Love is in the air | Moorepay
January 30, 2024

Love is in the air

Valentines day at work

…everywhere I look around. Sang by John Paul Young back in 1977, and still dusted down each year and thereafter as part of Valentines Day celebrations every February 14.

Valentines Day has always been synonymous with love and relationships, where people send cards and flowers and have romantic meals out for two.

But how does this positive outpouring of love translate within today’s modern workplace, where equality and sensitivity should take a precedence. 

What can organisations put in place so not to cause any upset or emotional discomfort to employees, who may not want to recognise this day? 

A few things to note and enforce;

  • Flirting and hugs are still off limits. Despite it being February 14, the rules regarding unwanted physical contact still apply.
  • Forget the cards and presents. It’s best to avoid these all together, especially for line managers. Cards, presents and emails can make others feel uncomfortable.

It can be considered that romantic workplace relationships can raise some sensitive issues for employers. You need to consider, that on the one hand the private lives of employees should be respected.  And on the other, the interests of the employer may be seriously affected by complications arising in personal relationships.

Relationships at work

All employees who work together may form friendships and, in some cases, close personal relationships. As a rule, most organisations do not wish to interfere with their employees’ personal friendships and relationships. However, all employees are expected to continue to behave in an appropriate, professional, and responsible manner, fulfilling their roles diligently and effectively.  Organisations must aim to strike a balance between employee rights to a private life and their company right to protect their organisation’s interests. You can read our full blog on workplace relationships here.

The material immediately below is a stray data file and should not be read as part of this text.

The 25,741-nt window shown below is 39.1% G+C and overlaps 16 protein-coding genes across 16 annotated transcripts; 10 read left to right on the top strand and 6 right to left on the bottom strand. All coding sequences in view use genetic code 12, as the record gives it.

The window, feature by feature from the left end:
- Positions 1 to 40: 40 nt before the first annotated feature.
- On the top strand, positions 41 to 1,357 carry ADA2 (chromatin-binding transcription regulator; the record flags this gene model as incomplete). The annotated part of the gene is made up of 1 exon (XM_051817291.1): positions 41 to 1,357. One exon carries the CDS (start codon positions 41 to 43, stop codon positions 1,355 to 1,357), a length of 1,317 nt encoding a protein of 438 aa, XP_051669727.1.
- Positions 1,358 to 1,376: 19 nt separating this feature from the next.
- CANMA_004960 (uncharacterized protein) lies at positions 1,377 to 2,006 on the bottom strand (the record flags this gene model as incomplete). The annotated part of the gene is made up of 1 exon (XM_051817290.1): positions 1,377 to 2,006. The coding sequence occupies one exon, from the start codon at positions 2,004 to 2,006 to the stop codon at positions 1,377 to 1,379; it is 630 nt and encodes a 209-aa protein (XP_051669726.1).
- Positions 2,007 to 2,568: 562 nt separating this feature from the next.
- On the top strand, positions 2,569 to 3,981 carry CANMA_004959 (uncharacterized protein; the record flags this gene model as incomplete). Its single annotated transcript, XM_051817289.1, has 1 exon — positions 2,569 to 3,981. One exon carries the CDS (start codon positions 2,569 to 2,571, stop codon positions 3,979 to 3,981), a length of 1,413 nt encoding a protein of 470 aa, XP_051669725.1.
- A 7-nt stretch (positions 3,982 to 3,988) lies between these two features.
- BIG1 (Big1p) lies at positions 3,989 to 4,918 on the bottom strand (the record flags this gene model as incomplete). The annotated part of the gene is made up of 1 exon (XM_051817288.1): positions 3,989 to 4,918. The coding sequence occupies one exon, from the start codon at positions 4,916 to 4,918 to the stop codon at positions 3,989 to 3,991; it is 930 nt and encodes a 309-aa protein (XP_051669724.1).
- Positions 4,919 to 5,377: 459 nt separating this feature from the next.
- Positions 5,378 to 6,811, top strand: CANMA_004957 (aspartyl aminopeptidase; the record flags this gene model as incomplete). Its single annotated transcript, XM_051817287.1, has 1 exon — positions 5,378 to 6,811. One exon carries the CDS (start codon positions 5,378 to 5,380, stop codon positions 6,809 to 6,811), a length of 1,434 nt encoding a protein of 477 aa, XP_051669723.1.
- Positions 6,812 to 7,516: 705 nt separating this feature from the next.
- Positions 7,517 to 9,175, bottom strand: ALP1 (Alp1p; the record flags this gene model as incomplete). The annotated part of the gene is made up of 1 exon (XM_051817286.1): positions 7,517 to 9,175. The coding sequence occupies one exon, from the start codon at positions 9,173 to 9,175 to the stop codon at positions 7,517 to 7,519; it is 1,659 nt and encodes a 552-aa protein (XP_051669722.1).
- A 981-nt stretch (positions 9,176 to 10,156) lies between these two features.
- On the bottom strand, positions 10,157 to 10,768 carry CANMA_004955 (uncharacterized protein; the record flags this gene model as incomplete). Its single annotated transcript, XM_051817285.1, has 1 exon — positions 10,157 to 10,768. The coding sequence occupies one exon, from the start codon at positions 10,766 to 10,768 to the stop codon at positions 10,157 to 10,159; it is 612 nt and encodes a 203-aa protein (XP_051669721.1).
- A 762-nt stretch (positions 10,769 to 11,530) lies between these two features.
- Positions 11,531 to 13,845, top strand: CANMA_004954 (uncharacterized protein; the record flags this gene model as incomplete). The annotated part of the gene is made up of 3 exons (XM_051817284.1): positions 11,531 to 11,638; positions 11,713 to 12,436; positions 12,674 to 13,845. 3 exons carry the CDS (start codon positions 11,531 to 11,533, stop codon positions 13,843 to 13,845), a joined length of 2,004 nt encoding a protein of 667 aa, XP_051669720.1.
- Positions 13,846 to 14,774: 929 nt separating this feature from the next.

Personal relationships in the workplace. 

To achieve this, we have suggested some rules and procedures, and these may include the following:

If you embark on a close personal relationship at work, whether with a colleague, client, customer, supplier, contractor etc.: –

  • You must not allow your relationship to influence your conduct at work.
  • You must not behave intimately during normal working hours whether on our or the client premises.
  • You should advise your line manager if you embark on a relationship.
  • You should always remain professional and not allow relationships to disrupt your own or others work.
  • You should not bring your personal relationships into the workplace.

The main points to consider when creating a policy that covers personal relationships at work is ensure the contents are clearly written, that they are easily understood, and that any outcomes are clearly communicated. You have a duty of care to ensure all employees are covered and treated fairly and always remain professional. If as a member of staff, you should begin a relationship with a client, supplier, contractor etc. then you must declare it to your line manager immediately.  Otherwise, others may perceive that this potentially allows abuse of your role, responsibilities, or level of authority.

In the meantime, we’ll leave you with this (LINK)

Further advice and support

If you require advice or support on writing a policy relating to personal relationship ion the workplace, please contact the policy team on 0345 073 0240 who will be happy to provide further help and support.

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Stephen Johnson
About the author

Stephen Johnson

Stephen has over 25 years experience in private sector HR and management roles, working as a Manager for over 10 years and eventually moving into the financial services industry. In his current role as an HR Policy Review Consultant he develops, reviews and maintains our clients’ employment documentation. With extensive knowledge of management initiatives and HR disciplines Stephen is commercially focused and supports clients in delivering their business objectives whilst minimising the risk of litigation.